High-earning professionals like accountants, lawyers and consultants may encounter some eligibility rules; for example, they don’t qualify if income exceeds $207,500 for an individual or $405,000 for a married couple filing jointly. However, single filers with total taxable income of less than $157,000 in 2018 (or $315,000 for joint filers) can take advantage of the pass-through tax break regardless of their line of work. That includes people with side jobs and home-based businesses, too.

Read this Consumer Reports article and talk with your tax advisor if you’d like to learn more about reducing your 2018 taxes.

By |2019-08-14T13:59:47-07:00December 17th, 2018|Taxes|

529 Education Savings Plan Updates

529 Education Savings Plan UpdatesIn July, the Internal Revenue Service (IRS) and Department of the Treasury announced new regulations related to recent tax law changes that affect 529 plans. The 529 education savings plan updates have to do with k-12 education and rollovers to Achieving a Better Life Experience (ABLE) accounts.

The 2017 Tax Cuts and Jobs Act (TCJA) allows distributions from 529  plans to be used to pay up to a total of $10,000 of tuition per beneficiary (regardless of the number of contributing plans) each year at an elementary or secondary (k-12) public, private or religious school of the beneficiary’s choosing.

Another TCJA change allows funds to be rolled over from a designated beneficiary’s 529 plan to an ABLE account for the same beneficiary or a family member. ABLE accounts are tax-favored accounts for certain people who become disabled before age 26, designed to enable these people and their families to save and pay for disability-related expenses. The regulations would provide that rollovers from 529 plans, together with any contributions made to the ABLE account cannot exceed the annual ABLE contribution limit ($15,000 for 2018).

To learn more about the changes, visit the IRS official website.

To learn more about 529 plans and how they can help beneficiaries, as well as those who contribute funds, click on our article below.

By |2019-08-14T13:59:48-07:00September 10th, 2018|College Planning, Current Affairs, Taxes|

New Tax Law Tempers Marriage Penalties

New tax law tempers marriage penalties.One unintended feature of U.S. income tax law is that the combined tax liability of a married couple may be higher than their combined tax burden if they had remained single. This is often referred to as the marriage penalty within the law. Congress’ new tax law tempers marriage penalties a bit.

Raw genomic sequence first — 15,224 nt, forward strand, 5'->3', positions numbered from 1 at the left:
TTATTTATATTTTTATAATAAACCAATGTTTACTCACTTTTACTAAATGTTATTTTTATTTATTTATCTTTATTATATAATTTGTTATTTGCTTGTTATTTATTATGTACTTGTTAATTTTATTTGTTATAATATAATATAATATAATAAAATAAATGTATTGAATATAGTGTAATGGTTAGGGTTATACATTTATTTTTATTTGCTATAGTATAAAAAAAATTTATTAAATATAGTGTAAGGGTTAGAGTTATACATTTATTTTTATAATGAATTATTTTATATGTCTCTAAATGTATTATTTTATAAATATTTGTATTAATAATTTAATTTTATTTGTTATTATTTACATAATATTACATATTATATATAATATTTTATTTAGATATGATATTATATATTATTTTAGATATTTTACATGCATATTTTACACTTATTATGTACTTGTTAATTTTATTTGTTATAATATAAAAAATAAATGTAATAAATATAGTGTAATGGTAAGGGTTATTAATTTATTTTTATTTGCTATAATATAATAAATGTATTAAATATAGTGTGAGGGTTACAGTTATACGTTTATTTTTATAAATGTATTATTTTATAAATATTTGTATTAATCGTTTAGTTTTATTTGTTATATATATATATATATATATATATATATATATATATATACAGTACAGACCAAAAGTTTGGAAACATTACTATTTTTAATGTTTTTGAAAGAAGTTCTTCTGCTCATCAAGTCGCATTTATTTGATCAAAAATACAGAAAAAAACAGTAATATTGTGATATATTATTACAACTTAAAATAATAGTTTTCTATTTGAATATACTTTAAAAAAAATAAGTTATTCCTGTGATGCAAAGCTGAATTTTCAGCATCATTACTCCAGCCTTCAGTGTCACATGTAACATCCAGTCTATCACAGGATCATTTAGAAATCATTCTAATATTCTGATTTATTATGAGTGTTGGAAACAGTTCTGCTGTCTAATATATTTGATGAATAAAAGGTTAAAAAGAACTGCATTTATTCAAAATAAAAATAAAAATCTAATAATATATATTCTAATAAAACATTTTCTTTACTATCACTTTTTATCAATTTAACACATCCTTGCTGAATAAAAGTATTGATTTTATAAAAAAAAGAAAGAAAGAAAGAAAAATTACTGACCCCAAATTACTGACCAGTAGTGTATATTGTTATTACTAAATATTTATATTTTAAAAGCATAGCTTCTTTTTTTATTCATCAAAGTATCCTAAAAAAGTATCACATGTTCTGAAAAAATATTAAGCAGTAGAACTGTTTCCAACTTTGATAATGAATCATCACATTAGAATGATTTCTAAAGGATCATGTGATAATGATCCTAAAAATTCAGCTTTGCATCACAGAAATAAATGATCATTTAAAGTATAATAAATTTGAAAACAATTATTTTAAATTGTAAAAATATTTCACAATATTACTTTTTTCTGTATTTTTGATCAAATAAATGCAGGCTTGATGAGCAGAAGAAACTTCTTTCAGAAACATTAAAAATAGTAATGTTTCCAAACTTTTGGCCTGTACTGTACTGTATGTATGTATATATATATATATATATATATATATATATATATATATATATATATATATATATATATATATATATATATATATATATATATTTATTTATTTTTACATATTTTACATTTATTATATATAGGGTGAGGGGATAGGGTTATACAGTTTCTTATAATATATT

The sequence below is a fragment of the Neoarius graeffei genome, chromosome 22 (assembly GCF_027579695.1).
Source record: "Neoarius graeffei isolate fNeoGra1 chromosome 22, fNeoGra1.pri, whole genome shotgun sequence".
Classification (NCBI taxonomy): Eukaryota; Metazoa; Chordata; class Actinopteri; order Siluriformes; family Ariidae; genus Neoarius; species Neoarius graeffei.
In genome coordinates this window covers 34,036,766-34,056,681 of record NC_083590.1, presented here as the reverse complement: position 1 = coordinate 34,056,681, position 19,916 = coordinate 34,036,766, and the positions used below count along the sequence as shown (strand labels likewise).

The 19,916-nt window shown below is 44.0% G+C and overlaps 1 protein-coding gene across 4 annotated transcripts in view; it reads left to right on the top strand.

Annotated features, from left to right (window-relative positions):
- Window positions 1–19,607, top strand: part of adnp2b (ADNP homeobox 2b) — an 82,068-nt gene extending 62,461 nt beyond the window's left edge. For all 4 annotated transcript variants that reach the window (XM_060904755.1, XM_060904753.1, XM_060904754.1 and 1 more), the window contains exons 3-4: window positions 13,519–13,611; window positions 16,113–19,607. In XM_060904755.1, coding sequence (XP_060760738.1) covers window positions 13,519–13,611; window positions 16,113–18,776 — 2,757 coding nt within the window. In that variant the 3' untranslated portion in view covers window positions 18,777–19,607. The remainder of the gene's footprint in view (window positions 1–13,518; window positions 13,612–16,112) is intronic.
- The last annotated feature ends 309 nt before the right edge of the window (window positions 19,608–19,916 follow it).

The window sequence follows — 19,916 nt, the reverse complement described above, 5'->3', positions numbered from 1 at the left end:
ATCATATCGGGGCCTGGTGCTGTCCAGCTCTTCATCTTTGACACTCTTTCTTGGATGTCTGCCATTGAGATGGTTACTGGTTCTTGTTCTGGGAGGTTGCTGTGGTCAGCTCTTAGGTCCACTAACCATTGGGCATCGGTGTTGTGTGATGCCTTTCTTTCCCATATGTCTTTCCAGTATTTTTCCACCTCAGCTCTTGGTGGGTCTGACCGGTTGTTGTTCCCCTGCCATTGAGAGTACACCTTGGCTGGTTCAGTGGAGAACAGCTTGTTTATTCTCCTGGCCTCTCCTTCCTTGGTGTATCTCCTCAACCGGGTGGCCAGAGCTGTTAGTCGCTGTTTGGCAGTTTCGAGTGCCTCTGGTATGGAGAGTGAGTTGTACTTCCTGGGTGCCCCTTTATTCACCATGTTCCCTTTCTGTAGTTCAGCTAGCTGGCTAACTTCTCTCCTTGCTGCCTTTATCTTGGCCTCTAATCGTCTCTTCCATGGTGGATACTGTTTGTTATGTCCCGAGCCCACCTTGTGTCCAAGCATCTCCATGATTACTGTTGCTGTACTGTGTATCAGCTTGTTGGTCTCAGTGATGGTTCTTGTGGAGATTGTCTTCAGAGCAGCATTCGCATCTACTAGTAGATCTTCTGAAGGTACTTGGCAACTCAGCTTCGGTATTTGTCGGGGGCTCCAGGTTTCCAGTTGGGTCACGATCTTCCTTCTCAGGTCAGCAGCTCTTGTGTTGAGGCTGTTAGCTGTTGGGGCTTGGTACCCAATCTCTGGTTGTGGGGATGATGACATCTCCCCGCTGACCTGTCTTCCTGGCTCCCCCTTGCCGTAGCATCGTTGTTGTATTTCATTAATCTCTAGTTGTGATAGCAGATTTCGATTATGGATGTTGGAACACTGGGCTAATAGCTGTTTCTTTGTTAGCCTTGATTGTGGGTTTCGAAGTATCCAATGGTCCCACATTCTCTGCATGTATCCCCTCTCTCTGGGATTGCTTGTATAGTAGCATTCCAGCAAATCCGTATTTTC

“Marriage penalties and bonuses have a significant impact on the combined tax burden of couples,” wrote Amir El-Sibaie, an analyst with the Center for Federal Tax Policy at Tax Foundation. “Penalties affect couples at very high and very low incomes, and bonuses affect many middle-income couples with disparate incomes.”

Changes that would eliminate marriage penalties and bonuses would drastically impact the current distribution of taxes paid. This is politically difficult to accomplish. As a compromise, in the recently-passed Tax Cuts and Jobs Act, Congress opted to incrementally reduce the effects.

While our nation’s tax laws remain extremely complicated, a few simple changes should bring some relief to married couples and families in 2018.

As an example, most federal income tax brackets for joint filers will now be double those for singles, thereby eliminating or reducing the marriage penalty for many people. (Married couples in certain high-income brackets will continue to experience higher rates than singles in the same brackets, however.) The new law also doubled the child tax credit to $2,000, and all dependents ineligible for the child tax credit are eligible for a new $500 per-person family tax credit (source: The Wall Street Journal).

By |2019-08-14T13:59:50-07:00March 26th, 2018|Taxes|